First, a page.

Cloud Atlas: High-contrast Time-resolved Observations of Planetary-mass Companions

March 2019 • 2019AJ....157..128Z

Authors • Zhou, Yifan • Apai, Dániel • Lew, Ben W. P. • Schneider, Glenn • Manjavacas, Elena • Bedin, Luigi R. • Cowan, Nicolas B. • Marley, Mark S. • Radigan, Jacqueline • Karalidi, Theodora • Lowrance, Patrick J. • Miles-Páez, Paulo A. • Metchev, Stanimir • Burgasser, Adam J.

Abstract • Directly imaged planetary-mass companions offer unique opportunities in atmospheric studies of exoplanets. They share characteristics of both brown dwarfs and transiting exoplanets, and therefore are critical for connecting atmospheric characterizations for these objects. Rotational phase mapping is a powerful technique to constrain the condensate cloud properties in ultra-cool atmospheres. Applying this technique to directly imaged planetary-mass companions will be extremely valuable for constraining cloud models in low mass and surface-gravity atmospheres and for determining the rotation rate and angular momentum of substellar companions. Here, we present Hubble Space Telescope Wide Field Camera 3 near-infrared time-resolved photometry for three planetary-mass companions, AB Pic B, 2M0122B, and 2M1207b. Using two-roll differential imaging and hybrid point-spread function modeling, we achieve sub-percent photometric precision for all three observations. We find tentative modulations (<2σ) for AB Pic B and 2M0122B, but cannot reach conclusive results on 2M1207b due to strong systematics. The relatively low significance of the modulation measurements cannot rule out the hypothesis that these planetary-mass companions have the same vertical cloud structures as brown dwarfs. Our rotation rate measurements, combined with archival period measurements of planetary-mass companions and brown dwarfs, do not support a universal mass-rotation relation. The high precision of our observations and the high occurrence rates of variable low-surface-gravity objects encourage high-contrast time-resolved observations with the James Webb Space Telescope.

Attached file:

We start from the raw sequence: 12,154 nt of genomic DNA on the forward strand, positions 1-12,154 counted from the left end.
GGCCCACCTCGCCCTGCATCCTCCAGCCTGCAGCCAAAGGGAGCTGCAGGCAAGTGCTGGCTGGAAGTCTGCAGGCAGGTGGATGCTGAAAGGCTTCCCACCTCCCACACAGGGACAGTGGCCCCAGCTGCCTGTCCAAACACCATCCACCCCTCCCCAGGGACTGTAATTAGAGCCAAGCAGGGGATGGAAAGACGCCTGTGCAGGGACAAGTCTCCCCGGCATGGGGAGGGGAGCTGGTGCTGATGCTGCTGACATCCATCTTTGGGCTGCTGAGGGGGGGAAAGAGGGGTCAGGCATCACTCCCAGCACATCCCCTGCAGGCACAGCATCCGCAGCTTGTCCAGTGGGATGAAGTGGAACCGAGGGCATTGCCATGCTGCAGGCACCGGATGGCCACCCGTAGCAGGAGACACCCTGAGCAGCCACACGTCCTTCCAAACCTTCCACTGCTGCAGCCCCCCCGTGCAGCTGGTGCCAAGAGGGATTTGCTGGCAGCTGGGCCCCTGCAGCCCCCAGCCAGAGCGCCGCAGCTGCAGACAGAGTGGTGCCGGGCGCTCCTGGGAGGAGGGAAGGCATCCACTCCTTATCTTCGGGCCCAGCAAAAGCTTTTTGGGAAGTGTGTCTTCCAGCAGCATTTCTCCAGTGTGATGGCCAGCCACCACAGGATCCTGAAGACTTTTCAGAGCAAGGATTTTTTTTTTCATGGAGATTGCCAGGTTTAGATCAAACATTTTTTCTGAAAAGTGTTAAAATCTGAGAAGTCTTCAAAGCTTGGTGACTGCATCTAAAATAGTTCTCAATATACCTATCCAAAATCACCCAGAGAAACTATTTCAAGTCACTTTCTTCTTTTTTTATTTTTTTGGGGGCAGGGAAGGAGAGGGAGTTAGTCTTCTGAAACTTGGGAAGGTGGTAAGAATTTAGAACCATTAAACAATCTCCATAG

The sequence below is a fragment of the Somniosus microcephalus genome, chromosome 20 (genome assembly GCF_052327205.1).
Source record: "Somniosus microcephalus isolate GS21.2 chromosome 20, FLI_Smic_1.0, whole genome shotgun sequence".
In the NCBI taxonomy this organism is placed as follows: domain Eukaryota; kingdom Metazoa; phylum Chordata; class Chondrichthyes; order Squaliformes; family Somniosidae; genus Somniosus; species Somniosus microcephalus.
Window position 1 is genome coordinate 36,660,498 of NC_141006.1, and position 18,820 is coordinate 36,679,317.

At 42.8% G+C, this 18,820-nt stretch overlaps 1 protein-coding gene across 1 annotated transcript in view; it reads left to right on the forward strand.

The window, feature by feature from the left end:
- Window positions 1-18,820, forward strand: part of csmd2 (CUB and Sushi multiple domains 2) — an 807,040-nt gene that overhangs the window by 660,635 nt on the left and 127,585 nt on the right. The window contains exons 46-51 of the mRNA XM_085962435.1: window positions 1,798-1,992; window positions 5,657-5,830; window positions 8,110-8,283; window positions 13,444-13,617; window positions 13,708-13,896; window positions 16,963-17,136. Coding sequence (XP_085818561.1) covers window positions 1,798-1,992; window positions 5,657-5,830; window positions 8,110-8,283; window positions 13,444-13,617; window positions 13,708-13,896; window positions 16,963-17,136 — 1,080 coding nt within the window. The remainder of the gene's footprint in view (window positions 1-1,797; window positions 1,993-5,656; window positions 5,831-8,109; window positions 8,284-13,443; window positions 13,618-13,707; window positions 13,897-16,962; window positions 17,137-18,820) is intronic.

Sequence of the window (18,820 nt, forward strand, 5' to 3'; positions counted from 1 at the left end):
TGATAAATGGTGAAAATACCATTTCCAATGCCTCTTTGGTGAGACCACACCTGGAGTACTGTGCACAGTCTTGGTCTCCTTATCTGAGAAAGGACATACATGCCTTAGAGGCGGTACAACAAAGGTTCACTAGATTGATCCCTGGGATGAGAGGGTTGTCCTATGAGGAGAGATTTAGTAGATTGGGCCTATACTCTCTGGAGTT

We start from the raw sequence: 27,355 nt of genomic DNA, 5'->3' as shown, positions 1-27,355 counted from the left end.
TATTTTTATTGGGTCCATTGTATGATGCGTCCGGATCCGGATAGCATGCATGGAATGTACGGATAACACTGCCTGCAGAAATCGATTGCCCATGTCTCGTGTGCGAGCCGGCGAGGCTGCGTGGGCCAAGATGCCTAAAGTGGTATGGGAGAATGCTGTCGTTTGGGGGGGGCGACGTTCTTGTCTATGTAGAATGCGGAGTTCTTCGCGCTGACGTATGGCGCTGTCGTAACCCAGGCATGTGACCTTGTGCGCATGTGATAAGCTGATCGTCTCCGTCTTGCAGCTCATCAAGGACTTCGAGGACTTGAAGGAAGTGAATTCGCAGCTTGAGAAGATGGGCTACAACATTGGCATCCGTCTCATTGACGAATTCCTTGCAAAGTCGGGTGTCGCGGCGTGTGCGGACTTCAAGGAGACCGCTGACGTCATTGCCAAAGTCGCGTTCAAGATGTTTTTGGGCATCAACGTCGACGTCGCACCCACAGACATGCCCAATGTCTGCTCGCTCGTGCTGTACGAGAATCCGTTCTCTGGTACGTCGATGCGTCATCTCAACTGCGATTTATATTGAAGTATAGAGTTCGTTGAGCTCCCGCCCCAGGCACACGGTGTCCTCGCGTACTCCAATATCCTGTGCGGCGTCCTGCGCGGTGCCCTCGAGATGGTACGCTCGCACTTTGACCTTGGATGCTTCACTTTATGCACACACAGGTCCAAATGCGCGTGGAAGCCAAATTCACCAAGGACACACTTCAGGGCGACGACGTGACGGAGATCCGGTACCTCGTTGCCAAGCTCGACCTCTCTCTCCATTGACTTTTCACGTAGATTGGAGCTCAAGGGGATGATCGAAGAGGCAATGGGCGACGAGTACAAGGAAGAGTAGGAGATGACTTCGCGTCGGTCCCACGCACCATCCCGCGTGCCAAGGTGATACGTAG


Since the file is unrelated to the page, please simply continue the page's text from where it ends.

IPAC Authors


Patrick Lowrance

Senior Scientist